The purpose of this study was to calculate the prevalence and nature of item construction flaws within one large medical school and to identify several innovative approaches that may serve as potential remedies for these problems. Results indicated that approximately one in five items contained a construction flaw, with the overwhelming majority of flaws involving poor quality distractors. A series of innovative recommendations are presented, including modern psychometric analytical techniques to more thoroughly inspect data, item manipulation techniques, and the use of innovative item types that may alleviate the need for distractors altogether.
Multiple-choice questions (MCQs) continue to be the preferred method of assessment in medical education due to the ease of administration and scoring, especially with large class sizes. Teaching faculty members are typically tasked with the challenge of developing items for classroom assessments. However, because the stakes associated with these assessments typically are moderate-to-high in nature, the need for quality items, particularly in terms of their construction, is paramount because items with construction flaws introduce measurement errors that threaten the validity of students’ performance measures. Fortunately, item construction flaws can largely be mitigated with careful attention, by following best practice guidelines, and by making use of innovative item types. To that end, we sought to: i) calculate the prevalence of construction flaws at one medical school, ii) characterise the nature of these flaws, and iii) identify some innovative approaches that would likely mitigate many, if not most, of these flaws.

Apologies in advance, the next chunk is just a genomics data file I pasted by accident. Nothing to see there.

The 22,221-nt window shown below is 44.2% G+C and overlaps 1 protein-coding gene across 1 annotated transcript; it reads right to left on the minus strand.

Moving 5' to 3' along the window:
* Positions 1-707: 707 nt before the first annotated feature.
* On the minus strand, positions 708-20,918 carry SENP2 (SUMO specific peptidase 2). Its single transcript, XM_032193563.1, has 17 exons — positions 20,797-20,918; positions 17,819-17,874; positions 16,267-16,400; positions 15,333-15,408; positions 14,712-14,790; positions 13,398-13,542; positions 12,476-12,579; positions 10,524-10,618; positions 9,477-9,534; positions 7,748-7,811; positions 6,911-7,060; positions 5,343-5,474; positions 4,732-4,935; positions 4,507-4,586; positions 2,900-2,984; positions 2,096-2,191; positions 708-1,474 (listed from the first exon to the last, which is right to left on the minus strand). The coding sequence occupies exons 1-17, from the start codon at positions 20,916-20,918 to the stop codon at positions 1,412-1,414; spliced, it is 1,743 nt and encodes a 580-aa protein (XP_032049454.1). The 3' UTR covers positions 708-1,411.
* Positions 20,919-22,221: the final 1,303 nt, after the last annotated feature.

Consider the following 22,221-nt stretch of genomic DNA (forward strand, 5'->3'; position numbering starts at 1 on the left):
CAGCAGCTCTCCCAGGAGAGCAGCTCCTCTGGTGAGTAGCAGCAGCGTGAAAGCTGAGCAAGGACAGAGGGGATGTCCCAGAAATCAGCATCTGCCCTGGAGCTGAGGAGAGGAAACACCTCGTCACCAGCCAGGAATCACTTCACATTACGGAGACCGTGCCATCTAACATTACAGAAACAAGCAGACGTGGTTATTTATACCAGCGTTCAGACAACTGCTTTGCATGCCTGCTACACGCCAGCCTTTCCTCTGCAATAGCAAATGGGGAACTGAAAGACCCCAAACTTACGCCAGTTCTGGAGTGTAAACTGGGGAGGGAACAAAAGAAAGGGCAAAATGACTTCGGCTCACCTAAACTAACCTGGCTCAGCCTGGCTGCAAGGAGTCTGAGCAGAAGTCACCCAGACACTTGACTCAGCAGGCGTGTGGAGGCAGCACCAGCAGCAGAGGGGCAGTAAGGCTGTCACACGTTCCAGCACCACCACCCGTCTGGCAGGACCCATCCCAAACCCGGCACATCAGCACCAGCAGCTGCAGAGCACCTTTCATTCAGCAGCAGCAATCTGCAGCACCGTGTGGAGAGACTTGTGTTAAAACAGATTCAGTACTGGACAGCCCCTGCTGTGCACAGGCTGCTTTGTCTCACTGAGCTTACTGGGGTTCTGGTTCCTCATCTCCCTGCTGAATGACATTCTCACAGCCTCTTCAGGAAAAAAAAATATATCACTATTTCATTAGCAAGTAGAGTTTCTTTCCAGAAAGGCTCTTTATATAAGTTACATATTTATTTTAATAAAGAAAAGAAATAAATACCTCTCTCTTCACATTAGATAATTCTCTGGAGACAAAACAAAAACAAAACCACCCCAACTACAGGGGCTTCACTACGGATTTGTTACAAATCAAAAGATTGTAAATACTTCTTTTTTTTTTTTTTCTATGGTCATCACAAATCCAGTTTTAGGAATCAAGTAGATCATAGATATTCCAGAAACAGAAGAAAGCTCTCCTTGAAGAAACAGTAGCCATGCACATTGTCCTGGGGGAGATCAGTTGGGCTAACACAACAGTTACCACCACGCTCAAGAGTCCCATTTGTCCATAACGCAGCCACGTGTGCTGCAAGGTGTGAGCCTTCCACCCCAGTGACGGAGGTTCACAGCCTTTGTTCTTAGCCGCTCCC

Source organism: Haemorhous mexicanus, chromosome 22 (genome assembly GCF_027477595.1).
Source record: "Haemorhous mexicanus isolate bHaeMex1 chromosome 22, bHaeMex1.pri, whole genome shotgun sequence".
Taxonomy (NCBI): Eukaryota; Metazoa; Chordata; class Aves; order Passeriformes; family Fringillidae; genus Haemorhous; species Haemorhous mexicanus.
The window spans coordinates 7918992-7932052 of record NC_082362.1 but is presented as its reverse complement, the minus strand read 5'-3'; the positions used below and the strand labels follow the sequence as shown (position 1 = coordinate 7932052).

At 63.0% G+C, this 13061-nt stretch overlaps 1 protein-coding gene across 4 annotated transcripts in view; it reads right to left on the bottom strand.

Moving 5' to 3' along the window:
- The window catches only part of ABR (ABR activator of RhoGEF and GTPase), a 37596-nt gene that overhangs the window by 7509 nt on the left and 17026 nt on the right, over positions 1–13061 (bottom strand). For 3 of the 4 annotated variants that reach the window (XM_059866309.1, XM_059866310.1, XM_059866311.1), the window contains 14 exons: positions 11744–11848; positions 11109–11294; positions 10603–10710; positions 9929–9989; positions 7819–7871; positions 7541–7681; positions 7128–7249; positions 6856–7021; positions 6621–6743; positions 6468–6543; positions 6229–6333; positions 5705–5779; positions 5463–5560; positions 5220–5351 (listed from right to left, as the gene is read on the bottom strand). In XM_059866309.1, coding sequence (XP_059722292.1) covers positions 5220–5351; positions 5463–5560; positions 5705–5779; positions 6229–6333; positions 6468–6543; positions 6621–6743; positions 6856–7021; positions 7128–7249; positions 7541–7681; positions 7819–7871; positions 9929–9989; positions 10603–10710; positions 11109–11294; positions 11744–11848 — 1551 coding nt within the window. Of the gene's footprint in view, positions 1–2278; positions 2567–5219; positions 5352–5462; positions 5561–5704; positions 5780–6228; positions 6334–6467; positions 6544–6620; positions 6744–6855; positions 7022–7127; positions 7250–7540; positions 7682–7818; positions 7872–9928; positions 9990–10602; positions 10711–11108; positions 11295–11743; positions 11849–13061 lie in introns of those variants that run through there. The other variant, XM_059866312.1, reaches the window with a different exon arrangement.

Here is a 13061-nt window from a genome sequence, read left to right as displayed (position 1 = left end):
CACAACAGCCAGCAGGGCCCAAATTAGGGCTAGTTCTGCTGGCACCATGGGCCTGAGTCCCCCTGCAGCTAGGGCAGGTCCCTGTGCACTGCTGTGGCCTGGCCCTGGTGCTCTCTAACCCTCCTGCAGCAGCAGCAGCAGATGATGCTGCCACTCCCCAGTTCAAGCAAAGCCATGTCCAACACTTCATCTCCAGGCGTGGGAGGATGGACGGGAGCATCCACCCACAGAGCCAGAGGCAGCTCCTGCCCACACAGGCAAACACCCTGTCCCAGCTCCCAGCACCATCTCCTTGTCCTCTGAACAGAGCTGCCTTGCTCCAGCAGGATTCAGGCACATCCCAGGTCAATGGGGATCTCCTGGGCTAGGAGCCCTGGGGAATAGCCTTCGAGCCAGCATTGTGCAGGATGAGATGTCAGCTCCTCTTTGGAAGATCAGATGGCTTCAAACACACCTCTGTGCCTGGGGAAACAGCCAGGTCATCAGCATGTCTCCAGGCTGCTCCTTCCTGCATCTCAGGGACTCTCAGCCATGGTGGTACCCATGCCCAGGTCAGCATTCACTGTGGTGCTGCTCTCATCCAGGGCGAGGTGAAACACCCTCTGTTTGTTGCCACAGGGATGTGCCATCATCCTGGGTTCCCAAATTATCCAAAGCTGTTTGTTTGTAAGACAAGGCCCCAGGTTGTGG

MCQs are the most commonly utilised assessment method used in medical education classroom assessments. This largely is due to the ease of administration, more objective and transparent scoring processes, and increased defensibility of scores. Many credentialing organisations, such as the United States Medical Licensing Examination® (USMLE), and various subspecialty boards comprising the American Board of Medical Specialties (ABMS), largely depend on MCQs for assessing their future and current workforce. Given the prevalence of testing with MCQs in medical education, it is important that item authors be aware of the major principles of sound item construction.1 Considering that assessment comprises a significant amount of educators’ time,2 the teaching faculty should be provided with the opportunity to learn the principles of item writing.
Jozefowicz et al.3 reported that teaching faculty are not routinely trained on how to develop quality MCQs. As a result, items that are authored by teaching faculty do not always meet the recommended item writing criteria that have been established and widely circulated by experts in the field.1,4-7 More specifically, items that contain technical flaws may contaminate examinees’ scores with errors that interfere with both the accuracy and the valid interpretation of exam results.8-11 It is imperative to evaluate the degree to which item flaws exist in a medical school’s pooled item bank because inferences made about score results typically carry moderate-to-high stake implications for students (they are used to determine class rank and promotion to the next programme year and to identify suitable candidates for a residency programme, for example).